"Sexting" is the new flirting

Recently, an article appeared in the newspaper about the increasing number of teens who are sending pornographic images of themselves (or their body parts) to other peers in an attempt to flirt or "joke around." The article noted how more and more of these kids are being charged by law enforcement for creating and distributing child pornography. This is a problem. The technology seems to be moving forward much quicker than the laws.  Therefore, kids are being caught up on laws designed to catch sex offenders.  This article is a reminder about the importance of discussing not only online behavior and the legal ramifications of their behavior with your teen, but also sexual behavior with your teen. As with many decisions that kids make on their own, the decision to send pornographic images of themselves to other kids is misinformed and can cause them problems that they do not think about or consider. Therefore, because parents are stepping in as their teen's frontal lobe (brain, judgment, decision-making ability), parents have to spend some time discussing the implications of this behavior with their teen.

Having frank discussions of sexual material a parent's teen is one of the more uncomfortable things to do as a parent. Not only is it discussing personal behavior with the teen, but parents often fear that it might lead to discussion of their own personal sexual behavior. They are concerned with answering the "What did you do when you were my age" question that can come up in these discussions. Parents need to know that there are ways to enter into this conversation confidently and that they can avoid these uncomfortable moments with their teen if they think ahead about the conversation a bit. Here are some tips for handling this uncomfortable, but critical, conversation:

  • Setting Choose a good setting for the conversation. Choosing to talk about sexual behavior in front of other family members is not a good choice, nor is it a good choice to interrupt a teens personal time to have this conversation. Take them out, one on one. Boys do really well with conversations driving in the car, for example. Taking a teen to dinner or out to a neutral location is good. Taking a walk together is a good choice, as long as they are not planning to bring their friends with them. Plan ahead about where would be the best place to talk.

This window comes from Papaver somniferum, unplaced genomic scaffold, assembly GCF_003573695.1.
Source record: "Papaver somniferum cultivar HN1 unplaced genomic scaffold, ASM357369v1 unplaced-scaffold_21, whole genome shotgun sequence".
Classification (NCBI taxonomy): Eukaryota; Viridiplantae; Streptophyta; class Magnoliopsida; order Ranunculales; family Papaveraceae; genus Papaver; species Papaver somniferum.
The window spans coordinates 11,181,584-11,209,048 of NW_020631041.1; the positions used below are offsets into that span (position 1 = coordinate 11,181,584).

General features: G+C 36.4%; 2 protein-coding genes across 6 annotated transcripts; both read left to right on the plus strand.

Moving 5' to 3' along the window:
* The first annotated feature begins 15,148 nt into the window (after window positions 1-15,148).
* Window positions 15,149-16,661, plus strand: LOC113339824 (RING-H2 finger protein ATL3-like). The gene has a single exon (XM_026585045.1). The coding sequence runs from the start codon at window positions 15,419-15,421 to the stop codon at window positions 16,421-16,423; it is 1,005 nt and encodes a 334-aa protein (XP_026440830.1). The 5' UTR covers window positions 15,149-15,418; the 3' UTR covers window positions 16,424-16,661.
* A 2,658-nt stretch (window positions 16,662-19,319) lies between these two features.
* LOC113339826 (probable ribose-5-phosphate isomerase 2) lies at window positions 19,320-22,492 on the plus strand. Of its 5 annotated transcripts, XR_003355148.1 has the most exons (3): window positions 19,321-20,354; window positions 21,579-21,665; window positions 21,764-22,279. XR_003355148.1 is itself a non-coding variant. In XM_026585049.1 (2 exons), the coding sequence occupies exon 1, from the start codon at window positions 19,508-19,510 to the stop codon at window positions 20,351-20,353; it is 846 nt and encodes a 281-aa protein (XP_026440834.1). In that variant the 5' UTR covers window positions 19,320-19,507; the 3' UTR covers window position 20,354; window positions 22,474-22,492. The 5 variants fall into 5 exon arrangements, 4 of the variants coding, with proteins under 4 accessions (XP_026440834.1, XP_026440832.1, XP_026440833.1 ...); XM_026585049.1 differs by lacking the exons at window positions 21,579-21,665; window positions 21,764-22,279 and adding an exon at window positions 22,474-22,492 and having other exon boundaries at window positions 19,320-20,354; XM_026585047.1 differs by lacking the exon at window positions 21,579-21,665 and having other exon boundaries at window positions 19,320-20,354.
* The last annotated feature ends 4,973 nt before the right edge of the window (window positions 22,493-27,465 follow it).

• Listen, listen, listen. This is critical. Teens, like most people, do not like to be lectured. Ask open ended questions and really listen to the response. Do not formulate in your head what you think they might say, but listen to what they actually say.
  • Be honest. Speak from your heart Use "I statements." Most people respond well to "I am worried about..."
  • Validate their feelings Their feelings about the topic are real and important. When they say something, listen and understand their perspective.
  • Treat the conversation as a start. You will not be able to address this type of behavior in one conversation. Let it unfold over time. Start the conversation and let them know that it is alright to discuss this topic.
  • When the uncomfortable questions come up, listen and respond  Do not discuss your own personal sexual preferences, behaviors or fantasies with your children, but give them information. They need some context. For example, if they ask how you flirted with boys (or girls) that you liked, give them examples that are not sexually oriented. Talk about your feelings. If they ask when you first had sex, tell them that you are not comfortable telling them that and apologize. Ask them why that is important to them and answer this question honestly. They might want to know how early is "too early." Explain how people are different and that it is a personal decision.  Teens need to be reminded that the times when you grew up were different regarding technology.  There were no cell phones, emails, voicemails, texting, digital photos, web, Facebook, MySpace.  That has changed everything and has put them in a different situation than adults were in as teens.  This is an important piece of the current context.

Sexual behavior is a difficult topic to discuss with teens and is as equally uncomfortable for the teen as it is for their parents. However, with a little pre-thought, you can avoid some discomfort. Sometimes, difficult topics can be discussed over many shorter easier conversations. Honesty and respect for their feelings is critical in these conversations, as with any conversation between two people who care about each other. If, however, you feel unable to have this type of conversation and need further coaching, or might want to have the conversation in the presence of a neutral third party, contact a mental health professional. We are trained to have difficult conversations and are well equipped to help you navigate these rough moments smoothly.

Please do not hesitate to contact me if you have further questions or would like to discuss this topic further.

PrintView Printer Friendly Version

EmailEmail Article to Friend